In addition to the increase in family tax benefit part A, families will also be eligible for rent assistance. As I said, rent assistance currently cuts out when a child turns 16. We are not against those amendments at all, but I have to say that this statement in the explanatory memorandum is rather extraordinary:

This initiative supports the Gillard Labor government’s objective to improve year 12 or vocational equivalent completion rates and meet our target of achieving a 90 per cent year 12 attainment rate by 2015.

What we wonder is why this government has not then continued its thinking and said, ‘We want to see rural students be able to step through that year 12 attainment into tertiary education, which may have to take place in a city somewhere distant from home.’ Of course, while we support this notion of the child continuing to be given substantial support beyond the age of 16, we as the opposition are most concerned that the independent youth allowance—and it is 12 months today since its change—is cutting out the chances of rural students, especially those designated or zoned as inner regional. It is cutting them out from being able to successfully complete the gap year requirements that are listed in the criteria, and I will come back to that point.

The third significant change in this set of amendments is to do with the baby bonus. From 1 July 2011, parents of new babies who receive this bonus on or after that date will receive more of their payment upfront. Many in this House will recall that when we, the coalition government, introduced this baby bonus, all of the payment was paid upfront unless the parent had a significant problem with money management, and that was negotiated with Centrelink. This government chose to have the baby bonus paid in 13 fortnightly instalments. It now understands that you do need a little more money upfront in the first payment, so $500 of the baby bonus will be in the first payment and that will be more than the amount paid over the other 12 instalments. Again, this is a sensible change. I cannot see why it was not foreseen. Blind Freddy could have seen that it was important to make sure that you have more, in that first instalment at least, for those early expenses for families—buying new baby equipment such as car seats, bassinettes and clothing, and paying for hospital expenses and so on. Finally the penny has dropped and that change has been made, I am very pleased to say.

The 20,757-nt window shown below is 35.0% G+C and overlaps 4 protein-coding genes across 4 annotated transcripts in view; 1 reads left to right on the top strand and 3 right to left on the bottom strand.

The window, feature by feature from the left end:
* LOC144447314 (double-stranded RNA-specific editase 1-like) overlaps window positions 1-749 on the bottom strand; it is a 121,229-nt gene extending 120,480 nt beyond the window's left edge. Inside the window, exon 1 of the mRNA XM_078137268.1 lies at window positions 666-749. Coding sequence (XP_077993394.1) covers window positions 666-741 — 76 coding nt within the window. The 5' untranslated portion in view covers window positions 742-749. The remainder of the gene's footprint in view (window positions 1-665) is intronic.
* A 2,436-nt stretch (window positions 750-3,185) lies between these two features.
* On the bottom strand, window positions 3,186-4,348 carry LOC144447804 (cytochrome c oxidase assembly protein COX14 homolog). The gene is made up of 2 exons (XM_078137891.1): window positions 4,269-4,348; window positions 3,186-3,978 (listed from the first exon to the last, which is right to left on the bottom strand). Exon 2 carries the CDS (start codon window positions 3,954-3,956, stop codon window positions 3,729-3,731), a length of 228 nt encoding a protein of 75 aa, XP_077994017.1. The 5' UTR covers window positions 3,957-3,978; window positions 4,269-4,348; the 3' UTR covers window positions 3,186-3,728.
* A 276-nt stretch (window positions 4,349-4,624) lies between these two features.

In this bill there are also some measures to do with making sure that those who suffer from disability related to their mothers taking Thalidomide all those years ago will be better supported in the future.

The DEPUTY SPEAKER (Mr KJ Thomson)—Order! It being 8 pm, the debate is interrupted in accordance with standing order 34. The resumption of the debate will be made an order of the day for the next sitting and the member for Murray will have leave to continue speaking when the debate is resumed.